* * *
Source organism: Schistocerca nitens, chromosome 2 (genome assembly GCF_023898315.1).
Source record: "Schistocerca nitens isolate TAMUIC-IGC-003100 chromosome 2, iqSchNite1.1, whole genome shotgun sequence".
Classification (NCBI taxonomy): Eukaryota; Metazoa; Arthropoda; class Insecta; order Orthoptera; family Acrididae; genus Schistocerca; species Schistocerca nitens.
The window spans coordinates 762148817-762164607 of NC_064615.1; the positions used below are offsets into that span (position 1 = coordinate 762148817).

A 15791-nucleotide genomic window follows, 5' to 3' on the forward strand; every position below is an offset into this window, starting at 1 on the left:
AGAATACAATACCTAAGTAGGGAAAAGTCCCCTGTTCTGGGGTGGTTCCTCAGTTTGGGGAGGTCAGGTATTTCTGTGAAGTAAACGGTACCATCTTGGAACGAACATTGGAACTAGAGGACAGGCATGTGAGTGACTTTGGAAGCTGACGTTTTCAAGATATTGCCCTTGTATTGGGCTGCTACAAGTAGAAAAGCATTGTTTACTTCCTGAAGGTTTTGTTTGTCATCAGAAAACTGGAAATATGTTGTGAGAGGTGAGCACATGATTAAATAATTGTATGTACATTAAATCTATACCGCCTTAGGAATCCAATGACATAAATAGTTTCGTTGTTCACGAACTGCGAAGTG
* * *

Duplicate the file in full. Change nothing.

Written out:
Source organism: Schistocerca nitens, chromosome 2 (genome assembly GCF_023898315.1).
Source record: "Schistocerca nitens isolate TAMUIC-IGC-003100 chromosome 2, iqSchNite1.1, whole genome shotgun sequence".
Classification (NCBI taxonomy): Eukaryota; Metazoa; Arthropoda; class Insecta; order Orthoptera; family Acrididae; genus Schistocerca; species Schistocerca nitens.
The window spans coordinates 762148817-762164607 of NC_064615.1; the positions used below are offsets into that span (position 1 = coordinate 762148817).

A 15791-nucleotide genomic window follows, 5' to 3' on the forward strand; every position below is an offset into this window, starting at 1 on the left:
AGAATACAATACCTAAGTAGGGAAAAGTCCCCTGTTCTGGGGTGGTTCCTCAGTTTGGGGAGGTCAGGTATTTCTGTGAAGTAAACGGTACCATCTTGGAACGAACATTGGAACTAGAGGACAGGCATGTGAGTGACTTTGGAAGCTGACGTTTTCAAGATATTGCCCTTGTATTGGGCTGCTACAAGTAGAAAAGCATTGTTTACTTCCTGAAGGTTTTGTTTGTCATCAGAAAACTGGAAATATGTTGTGAGAGGTGAGCACATGATTAAATAATTGTATGTACATTAAATCTATACCGCCTTAGGAATCCAATGACATAAATAGTTTCGTTGTTCACGAACTGCGAAGTG